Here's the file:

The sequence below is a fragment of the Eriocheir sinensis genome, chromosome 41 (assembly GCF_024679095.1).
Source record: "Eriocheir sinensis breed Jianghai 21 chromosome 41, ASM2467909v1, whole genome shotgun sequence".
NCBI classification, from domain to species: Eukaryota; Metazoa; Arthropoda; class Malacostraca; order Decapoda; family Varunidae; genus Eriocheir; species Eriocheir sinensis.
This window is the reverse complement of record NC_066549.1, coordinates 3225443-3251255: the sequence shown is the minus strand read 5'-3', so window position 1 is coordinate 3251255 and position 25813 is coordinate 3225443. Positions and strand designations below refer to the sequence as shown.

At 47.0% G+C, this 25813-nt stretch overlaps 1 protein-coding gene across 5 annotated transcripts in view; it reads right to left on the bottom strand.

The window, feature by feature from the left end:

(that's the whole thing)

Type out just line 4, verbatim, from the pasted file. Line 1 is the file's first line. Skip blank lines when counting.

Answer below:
This window is the reverse complement of record NC_066549.1, coordinates 3225443-3251255: the sequence shown is the minus strand read 5'-3', so window position 1 is coordinate 3251255 and position 25813 is coordinate 3225443. Positions and strand designations below refer to the sequence as shown.